Tokyo Rose / An American Patriot cover
Pre-WW2 America
Case Documents
Toguri Interview
Manila Rose
Author's Bio
How to Contact
What's New
Everyday Life and Cost of Living
Some images can be expanded further by clicking in the lower right corner of the full sized version.
This page contains glimpses of life in 1940-41 for those who have forgotten and for those too young to remember. The information here is not directly tied to the Tokyo Rose saga, but I believe it will help readers become oriented to a very different time in American history. Mainly I think you will find it fun.

Let's start with scientific progress. Which of these inventions do you think stood the test of time?
You may be excused for wondering why women would wear such fashions when their flight from Chicago to LA took 12 1/2 hours. The answer was that travelers viewed flying as an elegant affair, much like attending the opera, in part because it was so expensive. Here again I understand your confusion. It only cost $105, which sounds like a small amount. In fact $105 in 1940 is equivalent to about $1600 today. Compare for example the more popular form of travel of that era, the train.
Union Pacific's Challenger required 39 1/2 hours to run westbound from Chicago to Los Angeles. (For those of us who love trains, I regret to report that 70 years later the modern Amtrak requires 43 hours for this same trip, although it charges much less -- $230 today versus the equivalent of $629 in 1940.) On the train you will notice you can purchase three meals for 90 cents (= $13.62 today). But you have to sit in coach for the entire trip. The sleeping car, then as now, is extra.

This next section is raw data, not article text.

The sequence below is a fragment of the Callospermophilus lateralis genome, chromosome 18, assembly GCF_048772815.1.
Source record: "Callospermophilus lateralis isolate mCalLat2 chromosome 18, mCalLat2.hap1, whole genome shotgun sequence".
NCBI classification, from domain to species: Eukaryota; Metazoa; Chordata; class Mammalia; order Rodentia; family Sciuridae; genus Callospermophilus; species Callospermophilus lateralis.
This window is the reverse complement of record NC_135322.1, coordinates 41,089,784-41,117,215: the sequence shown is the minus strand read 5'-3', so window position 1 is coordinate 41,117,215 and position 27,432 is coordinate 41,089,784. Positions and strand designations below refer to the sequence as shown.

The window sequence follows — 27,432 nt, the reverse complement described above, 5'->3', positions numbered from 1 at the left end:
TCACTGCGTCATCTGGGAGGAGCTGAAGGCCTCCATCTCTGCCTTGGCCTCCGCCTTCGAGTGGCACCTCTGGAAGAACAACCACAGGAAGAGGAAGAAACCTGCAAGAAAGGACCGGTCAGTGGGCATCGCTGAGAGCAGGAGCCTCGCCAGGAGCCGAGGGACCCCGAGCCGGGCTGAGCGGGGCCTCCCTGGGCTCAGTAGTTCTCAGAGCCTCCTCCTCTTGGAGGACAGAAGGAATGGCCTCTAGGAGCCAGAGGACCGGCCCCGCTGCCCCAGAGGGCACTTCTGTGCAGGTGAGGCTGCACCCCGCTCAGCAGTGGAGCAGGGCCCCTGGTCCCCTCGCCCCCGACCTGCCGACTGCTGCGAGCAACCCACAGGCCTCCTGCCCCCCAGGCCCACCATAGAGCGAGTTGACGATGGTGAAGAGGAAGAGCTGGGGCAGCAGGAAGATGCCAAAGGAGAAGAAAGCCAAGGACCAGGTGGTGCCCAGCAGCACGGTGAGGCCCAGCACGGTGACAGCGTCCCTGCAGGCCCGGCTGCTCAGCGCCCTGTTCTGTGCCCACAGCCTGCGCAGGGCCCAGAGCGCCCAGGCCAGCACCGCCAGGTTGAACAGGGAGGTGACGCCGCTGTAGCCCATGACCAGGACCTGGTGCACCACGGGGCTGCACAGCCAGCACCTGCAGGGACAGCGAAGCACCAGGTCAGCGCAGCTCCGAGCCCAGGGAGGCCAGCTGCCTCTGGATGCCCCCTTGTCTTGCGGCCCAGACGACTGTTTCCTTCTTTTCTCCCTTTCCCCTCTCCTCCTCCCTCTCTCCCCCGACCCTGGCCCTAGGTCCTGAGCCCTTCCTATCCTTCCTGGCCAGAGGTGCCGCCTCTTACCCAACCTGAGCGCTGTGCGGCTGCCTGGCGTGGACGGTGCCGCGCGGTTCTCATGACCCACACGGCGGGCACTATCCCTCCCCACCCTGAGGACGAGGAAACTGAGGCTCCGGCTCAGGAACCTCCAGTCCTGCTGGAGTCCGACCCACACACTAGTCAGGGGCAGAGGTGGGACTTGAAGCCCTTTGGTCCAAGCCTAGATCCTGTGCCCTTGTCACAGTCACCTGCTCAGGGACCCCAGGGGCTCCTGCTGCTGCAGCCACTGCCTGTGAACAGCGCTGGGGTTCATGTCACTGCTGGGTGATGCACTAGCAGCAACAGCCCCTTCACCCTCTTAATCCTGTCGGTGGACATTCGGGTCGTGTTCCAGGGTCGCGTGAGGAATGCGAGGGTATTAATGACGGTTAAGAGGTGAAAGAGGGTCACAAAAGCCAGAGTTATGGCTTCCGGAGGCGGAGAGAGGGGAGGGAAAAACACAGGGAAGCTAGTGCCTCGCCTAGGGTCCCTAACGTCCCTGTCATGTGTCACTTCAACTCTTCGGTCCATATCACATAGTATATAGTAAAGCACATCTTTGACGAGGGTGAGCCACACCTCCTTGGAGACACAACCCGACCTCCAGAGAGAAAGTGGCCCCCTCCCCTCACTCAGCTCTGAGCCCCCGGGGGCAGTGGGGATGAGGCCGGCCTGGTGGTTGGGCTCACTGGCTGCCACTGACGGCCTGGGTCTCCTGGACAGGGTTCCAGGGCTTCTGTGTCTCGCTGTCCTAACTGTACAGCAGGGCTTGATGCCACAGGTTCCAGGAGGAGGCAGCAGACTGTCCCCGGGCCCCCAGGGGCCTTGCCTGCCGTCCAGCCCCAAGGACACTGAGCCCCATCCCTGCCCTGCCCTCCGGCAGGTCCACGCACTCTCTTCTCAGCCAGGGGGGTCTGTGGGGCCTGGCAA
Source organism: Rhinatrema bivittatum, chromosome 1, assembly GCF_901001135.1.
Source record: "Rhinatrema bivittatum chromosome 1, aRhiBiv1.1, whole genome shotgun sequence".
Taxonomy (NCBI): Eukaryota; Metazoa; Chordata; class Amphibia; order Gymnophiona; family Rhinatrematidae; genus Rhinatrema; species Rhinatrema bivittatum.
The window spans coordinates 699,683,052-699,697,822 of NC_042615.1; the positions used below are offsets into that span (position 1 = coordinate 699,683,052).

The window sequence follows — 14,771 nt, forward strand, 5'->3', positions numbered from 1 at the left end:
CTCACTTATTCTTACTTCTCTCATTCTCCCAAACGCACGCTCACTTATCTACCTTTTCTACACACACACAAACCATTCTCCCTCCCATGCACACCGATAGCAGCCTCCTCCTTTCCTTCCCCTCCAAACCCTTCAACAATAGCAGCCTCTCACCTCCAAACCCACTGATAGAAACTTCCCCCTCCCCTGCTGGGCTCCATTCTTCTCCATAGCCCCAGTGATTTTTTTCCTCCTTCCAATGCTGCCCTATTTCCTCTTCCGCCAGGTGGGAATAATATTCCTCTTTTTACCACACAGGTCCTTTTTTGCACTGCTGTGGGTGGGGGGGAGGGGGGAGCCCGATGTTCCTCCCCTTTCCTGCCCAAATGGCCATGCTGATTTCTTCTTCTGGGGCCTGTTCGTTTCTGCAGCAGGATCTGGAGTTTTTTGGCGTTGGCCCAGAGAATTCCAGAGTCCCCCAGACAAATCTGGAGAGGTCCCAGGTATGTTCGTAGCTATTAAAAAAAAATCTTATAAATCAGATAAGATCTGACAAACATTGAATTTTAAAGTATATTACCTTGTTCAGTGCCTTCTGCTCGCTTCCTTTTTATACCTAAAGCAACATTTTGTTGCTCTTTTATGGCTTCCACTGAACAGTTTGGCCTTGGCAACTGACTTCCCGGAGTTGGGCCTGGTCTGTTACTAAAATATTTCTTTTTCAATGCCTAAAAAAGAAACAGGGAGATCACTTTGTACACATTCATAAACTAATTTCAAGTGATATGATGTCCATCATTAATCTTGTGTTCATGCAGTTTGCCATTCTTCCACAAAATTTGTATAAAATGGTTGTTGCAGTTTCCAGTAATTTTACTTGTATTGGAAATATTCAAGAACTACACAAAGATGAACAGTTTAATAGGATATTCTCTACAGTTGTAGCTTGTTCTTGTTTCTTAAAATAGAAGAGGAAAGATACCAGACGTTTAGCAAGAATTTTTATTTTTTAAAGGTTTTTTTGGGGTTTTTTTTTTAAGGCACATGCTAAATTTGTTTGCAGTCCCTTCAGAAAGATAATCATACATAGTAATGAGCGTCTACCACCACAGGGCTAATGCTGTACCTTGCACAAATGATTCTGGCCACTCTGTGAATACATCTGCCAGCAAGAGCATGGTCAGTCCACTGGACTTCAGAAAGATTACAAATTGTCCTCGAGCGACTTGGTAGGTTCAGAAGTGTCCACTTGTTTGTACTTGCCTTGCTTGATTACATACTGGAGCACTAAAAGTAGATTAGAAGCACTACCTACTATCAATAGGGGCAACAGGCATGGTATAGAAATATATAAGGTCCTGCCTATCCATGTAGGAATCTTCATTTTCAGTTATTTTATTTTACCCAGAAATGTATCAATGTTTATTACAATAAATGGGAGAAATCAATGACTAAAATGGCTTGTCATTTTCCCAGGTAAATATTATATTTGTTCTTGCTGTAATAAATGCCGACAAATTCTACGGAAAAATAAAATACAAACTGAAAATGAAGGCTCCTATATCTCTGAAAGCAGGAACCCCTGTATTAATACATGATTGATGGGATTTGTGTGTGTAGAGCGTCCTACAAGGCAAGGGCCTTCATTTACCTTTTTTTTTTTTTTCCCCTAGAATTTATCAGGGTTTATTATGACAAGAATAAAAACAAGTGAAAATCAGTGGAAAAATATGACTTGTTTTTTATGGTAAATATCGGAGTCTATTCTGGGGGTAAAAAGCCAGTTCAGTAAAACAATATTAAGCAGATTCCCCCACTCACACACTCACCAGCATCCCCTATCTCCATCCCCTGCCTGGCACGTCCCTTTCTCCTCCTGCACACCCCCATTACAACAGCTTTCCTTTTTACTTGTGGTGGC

OR, you could drive in your new Hudson! How?
"If you ever plan to motor west,
Travel my way, take the highway that's the best.
Get your kicks on Route 66.
It winds from Chicago to LA,
More than two thousand miles all the way.
Get your kicks on Route 66."
The Hudson's $670 cost puts that $105 one-way plane fare in perspective, doesn't it.
Speaking of time: In 1941 life moved at a more leisurely pace and travel to a distant city required a major investment of time. The airplane offered the fastest mode of travel, but tickets were expensive and you were expected to dress.
Housing costs differed as well. Here's an ad for a mansion, complete with rooms and bath for servants, in Scarsdale, New York, one of the richest areas in America. See the 2014 Revised TR/AP, p. 253, n. 15.
Also available was the latest in electronic entertainment, which would uniquely define Tokyo Rose as the medium's eternal and most famous seductress. Just remember that the $29.95 table radio would cost $453 in today's money.
In conclusion, let's review some prices for everyday items that we all recognize. Both articles come from Life. They lament the high cost of inflation. Notice that the cost of medical care increased at an annual rate of .4% between 1939 and 1941. (From the late 1960s to the present, medical costs have risen steadily at a 4-6% annual rate.) Other items of note: The quart of milk for 14 cents included the cost of delivering it to your door. No aeresol cans appear -- notice the shaving cream tube; the valve on which modern cans depend was not invented until 1949. If you ever wonder why Titanic grossed more than Gone With The Wind, check out the price of a movie ticket in 1939, the year of GWTW's release.
Here is a somewhat facetious list of the important yet obscure people who died in 1940. The interest lies in the inventions and the actions of the individuals, which are listed on the right hand side.
Hope you enjoyed the memories, good and bad
"Route 66," composed by Bobby Troup, 1946
Tokyo Rose /
An American Patriot:
A Dual Biography